- The report outlined massive economic consequences of inaction
- The Trump administration has curtailed some key efforts to reduce carbon emissions
The US government has spent more than $350 billion over the past decade in response to extreme weather and fire events, and the Government Accountability Office report estimated the US would incur far higher costs as the years progress if global emission rates don't go down.
In the report, GAO called on President Donald Trump to use the information GAO compiled to help identify risks posed by climate change and "craft appropriate federal responses."
The US has seen billions of dollars in damage from hurricanes and wildfires this year, which experts say
climate change exacerbated. Congress is due this week to consider another multi-billion dollar aid package to help Puerto Rico after it was hit by back-to-back hurricanes.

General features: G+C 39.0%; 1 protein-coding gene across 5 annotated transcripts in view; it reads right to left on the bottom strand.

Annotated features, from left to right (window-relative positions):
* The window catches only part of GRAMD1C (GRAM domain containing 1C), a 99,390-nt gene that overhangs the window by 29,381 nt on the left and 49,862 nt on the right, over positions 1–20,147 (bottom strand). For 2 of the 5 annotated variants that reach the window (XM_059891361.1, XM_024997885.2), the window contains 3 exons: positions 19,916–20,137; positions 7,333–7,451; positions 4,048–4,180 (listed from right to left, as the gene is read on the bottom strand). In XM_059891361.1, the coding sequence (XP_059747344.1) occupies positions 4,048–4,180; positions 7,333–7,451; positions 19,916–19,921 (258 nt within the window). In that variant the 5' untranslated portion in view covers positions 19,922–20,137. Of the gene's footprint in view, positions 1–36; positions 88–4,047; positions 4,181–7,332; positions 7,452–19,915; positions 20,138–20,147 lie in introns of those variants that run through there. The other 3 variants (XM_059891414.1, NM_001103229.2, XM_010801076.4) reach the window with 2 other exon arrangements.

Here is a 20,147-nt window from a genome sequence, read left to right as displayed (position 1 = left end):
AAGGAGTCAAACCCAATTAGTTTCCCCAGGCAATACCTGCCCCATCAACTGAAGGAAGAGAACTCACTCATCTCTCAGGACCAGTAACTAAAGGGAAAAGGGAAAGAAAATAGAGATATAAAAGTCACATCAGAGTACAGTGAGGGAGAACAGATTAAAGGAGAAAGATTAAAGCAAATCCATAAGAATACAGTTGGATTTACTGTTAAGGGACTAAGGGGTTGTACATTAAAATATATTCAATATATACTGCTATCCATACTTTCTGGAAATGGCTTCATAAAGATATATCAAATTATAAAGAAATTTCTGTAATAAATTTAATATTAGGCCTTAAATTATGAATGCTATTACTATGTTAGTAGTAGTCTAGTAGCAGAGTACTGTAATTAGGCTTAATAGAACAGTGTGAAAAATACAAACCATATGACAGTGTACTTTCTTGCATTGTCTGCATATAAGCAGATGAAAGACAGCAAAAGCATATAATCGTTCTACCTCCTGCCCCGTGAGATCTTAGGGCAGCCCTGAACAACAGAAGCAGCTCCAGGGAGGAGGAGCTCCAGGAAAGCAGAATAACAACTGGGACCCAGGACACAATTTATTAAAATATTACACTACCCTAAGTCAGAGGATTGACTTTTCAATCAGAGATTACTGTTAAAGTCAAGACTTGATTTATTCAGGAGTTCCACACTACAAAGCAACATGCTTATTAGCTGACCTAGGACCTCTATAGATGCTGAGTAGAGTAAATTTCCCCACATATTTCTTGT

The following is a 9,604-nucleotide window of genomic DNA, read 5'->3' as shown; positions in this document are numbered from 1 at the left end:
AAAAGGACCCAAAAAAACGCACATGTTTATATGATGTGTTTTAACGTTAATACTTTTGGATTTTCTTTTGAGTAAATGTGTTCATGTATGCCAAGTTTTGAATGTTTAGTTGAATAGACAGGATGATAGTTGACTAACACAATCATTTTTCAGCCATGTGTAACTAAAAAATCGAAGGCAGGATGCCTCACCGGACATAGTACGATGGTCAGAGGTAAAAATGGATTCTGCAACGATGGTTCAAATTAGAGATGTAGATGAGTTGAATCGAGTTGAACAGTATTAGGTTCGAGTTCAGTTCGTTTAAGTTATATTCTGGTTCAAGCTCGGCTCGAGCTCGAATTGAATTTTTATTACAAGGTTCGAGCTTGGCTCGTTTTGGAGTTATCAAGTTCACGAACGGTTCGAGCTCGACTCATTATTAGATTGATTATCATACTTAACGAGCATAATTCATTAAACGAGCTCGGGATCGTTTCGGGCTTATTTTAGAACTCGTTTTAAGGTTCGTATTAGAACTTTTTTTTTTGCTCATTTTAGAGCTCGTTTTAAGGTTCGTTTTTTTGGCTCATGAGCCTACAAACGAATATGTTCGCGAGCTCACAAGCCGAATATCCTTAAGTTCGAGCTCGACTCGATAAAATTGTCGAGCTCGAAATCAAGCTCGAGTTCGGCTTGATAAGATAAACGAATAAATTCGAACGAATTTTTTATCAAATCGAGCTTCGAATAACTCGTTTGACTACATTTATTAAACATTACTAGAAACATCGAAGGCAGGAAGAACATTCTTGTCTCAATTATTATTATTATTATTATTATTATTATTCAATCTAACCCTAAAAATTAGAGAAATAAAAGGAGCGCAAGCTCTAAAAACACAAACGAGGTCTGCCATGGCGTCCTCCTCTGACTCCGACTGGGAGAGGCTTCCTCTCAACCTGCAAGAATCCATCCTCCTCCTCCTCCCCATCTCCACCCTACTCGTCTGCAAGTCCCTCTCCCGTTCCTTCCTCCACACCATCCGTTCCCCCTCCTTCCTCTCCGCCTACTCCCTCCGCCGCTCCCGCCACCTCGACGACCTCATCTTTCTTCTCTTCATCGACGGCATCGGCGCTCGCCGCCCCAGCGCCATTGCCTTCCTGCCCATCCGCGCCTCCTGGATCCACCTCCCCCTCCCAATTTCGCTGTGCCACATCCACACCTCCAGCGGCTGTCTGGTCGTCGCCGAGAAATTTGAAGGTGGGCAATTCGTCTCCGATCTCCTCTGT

The GAO provides nonpartisan information to members of Congress, including audits of government activities and reports about public policy. Its latest report was requested by Republican Sen. Susan Collins of Maine and Democratic Sen. Maria Cantwell of Washington.
The New York Times first reported
the existence of the GAO climate change report.
The Obama administration took several steps to combat the severity of climate change over the next century. Among them was the Environmental Protection Agency's clean power plan, which sought to lower carbon emissions on a state-by-state basis, and the Paris climate agreement, which saw almost every country agree to voluntary limits on future carbon emissions.
The Trump administration has in many respects changed course, with Trump announcing
in June his intention for the US to exit the Paris agreement and EPA Administrator Scott Pruitt announcing
the end to the clean power plan this month.
The report outlined years' worth of shortcomings from the government with respect to addressing the climate change threat. By February 17, the report found that federal agencies were working on some strategic planning efforts, but the nature of those was unclear.
Some of those efforts, the report said, were rescinded when Trump issued an executive order in March.